The Shape of Mercy - Susan Meissner

Price: $13.99

Format: Trade Paperback

ISBN: 9781400074563

Release: 9.16.2008

Fiction - Contemporary Women

Blogger's Website

Read Review on Blogger's Site

Review on Retailer Site

Read Chapter 1

About Susan Meissner

Author's Web Site


Share This
4.5 Stars
Find Retailers on Google

The Shape of Mercy

by Heatherly Sylvia
March 24, 2011
4.5 Stars
0 other readers have rated Heatherly's review.

Why do you need my email?
Close Window

In order to rank this review we require your email address as proof that, A) You’re a real person (and not a bot) and B) It ensures that only one person can rank a review one time (and protects from bloggers that might try to “pad” their rankings). Your email address will only be used for review rankings as part of the Blogging for Books program and will not be sold to 3rd parties or used by WaterBrook Multnomah Publishers in any way. That said, if you check the box that says “Send me updates on the latest Christian books,” you’ll receive the WaterBrook Multnomah Bookends eNewsletter (sent monthly). You can always unsubscribe to this newsletter at any time.

Heatherly's overall score for this review: 0
Heatherly's average score for this review: 0.0
Close Window

Each review can be ranked and given 1 to 5 stars. Each star is worth one point. If a review is ranked 10 times and each time is given 5 stars, the overall score would be 50 points. For more on scoring visit the FAQ page. For why scoring matters visit the support page.

Susan Meissner has quickly become one of my favorite authors. She is more than an excellent author of historical fiction; she is a weaver of words, seamlessly tangling the lives of three women, one of whom lived more than 300 years ago.

In The Shape of Mercy, Meissner guides us as we explore the themes of wealth, prejudice, and the power of love for another.

Lauren Durough is a wealthy young woman desperately trying to prove that she does not need her family's legacy or wealth. When she accepts a part-time job transcribing a diary from the Salem Witch Trials, her eyes are opened to the tragedy of the historical hysteria. The diary's owner, Abigail, is saddened by her distant cousin's story, and burdened that it live on beyond the family legend it has become.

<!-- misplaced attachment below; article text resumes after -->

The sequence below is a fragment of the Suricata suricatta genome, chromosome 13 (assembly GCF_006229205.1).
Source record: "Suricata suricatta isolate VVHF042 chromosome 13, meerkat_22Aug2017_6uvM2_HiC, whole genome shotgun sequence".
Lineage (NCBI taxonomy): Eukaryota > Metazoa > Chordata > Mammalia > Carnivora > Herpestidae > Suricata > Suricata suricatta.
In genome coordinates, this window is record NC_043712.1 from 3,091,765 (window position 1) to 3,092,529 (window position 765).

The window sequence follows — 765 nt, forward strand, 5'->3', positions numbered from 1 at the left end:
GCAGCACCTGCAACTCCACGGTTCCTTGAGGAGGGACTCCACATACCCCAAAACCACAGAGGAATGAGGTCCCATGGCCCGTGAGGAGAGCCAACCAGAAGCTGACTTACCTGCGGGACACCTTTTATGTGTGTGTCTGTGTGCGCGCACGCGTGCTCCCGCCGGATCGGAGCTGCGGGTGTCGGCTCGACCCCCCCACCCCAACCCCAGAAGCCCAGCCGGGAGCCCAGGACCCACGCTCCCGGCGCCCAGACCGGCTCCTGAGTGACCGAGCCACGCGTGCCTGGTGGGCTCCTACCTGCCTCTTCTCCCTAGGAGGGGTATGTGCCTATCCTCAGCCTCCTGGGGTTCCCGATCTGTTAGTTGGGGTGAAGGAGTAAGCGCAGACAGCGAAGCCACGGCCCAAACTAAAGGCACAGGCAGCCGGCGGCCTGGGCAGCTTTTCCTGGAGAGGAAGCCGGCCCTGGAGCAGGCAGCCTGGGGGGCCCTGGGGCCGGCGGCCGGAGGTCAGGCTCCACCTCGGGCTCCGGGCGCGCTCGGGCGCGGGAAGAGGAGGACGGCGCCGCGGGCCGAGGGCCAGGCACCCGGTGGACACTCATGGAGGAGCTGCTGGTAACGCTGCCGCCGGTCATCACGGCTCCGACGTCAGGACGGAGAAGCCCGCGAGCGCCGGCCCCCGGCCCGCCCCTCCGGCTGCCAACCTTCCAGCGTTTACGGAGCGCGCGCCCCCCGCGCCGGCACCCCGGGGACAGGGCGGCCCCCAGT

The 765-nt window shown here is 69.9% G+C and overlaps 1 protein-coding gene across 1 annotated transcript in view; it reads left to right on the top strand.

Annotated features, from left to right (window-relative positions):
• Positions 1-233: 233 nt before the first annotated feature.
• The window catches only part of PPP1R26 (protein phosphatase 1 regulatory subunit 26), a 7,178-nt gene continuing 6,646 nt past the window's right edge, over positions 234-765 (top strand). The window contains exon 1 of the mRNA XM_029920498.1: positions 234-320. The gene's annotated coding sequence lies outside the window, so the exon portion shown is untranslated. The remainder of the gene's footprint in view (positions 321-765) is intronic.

"I should have realized then that this wasn't about Mercy alone." Lauren herself quickly realizes that she has a lot to learn from the choices that Abigail and Mercy, the diary's author, have made. The diary becomes a catalyst for redemption for the two women, as each comes to terms with their own prejudices and relationships.

Because Lauren's perspective is revealed most often, we learn quickly that she is frequently unaware of her own prejudices and shallowness. At first, I found that I didn't like her; but although I was disappointed in my lack of adoration for the protagonist, Meissner gives her room to change and grow, and makes her teachable, without fixing all of her flaws by the novel's end. All in all, I came to appreciate Lauren, a woman willing to admit her faults and push through to do what is right.

Mercy's diary, the story within the story, was written into the novel beautifully, and was so well written that I had to remind myself that it was not a primary source document being translated into story form by Lauren.

Mercy challenged me to check my own opinions and caused me to ponder what I would truly be willing to do for one my heart loves. Meissner has created a story that will long stay with me, and will certainly be found on my list of favorites.

I highly recommend The Shape of Mercy for fans of historical and contemporary fiction, as it is a perfect blend of both.

*Waterbrook Multnomah Publishing provided a free copy of this novel in exchange for my honest review. I have not been compensated in any other way.

Most Active Bloggers (This Month)

Most Active Bloggers (This Year)

10-Days-Without_200x165.jpg

This content requires the Flash Player. Please Download and install it here.

Tastebook_General_200x165.jpg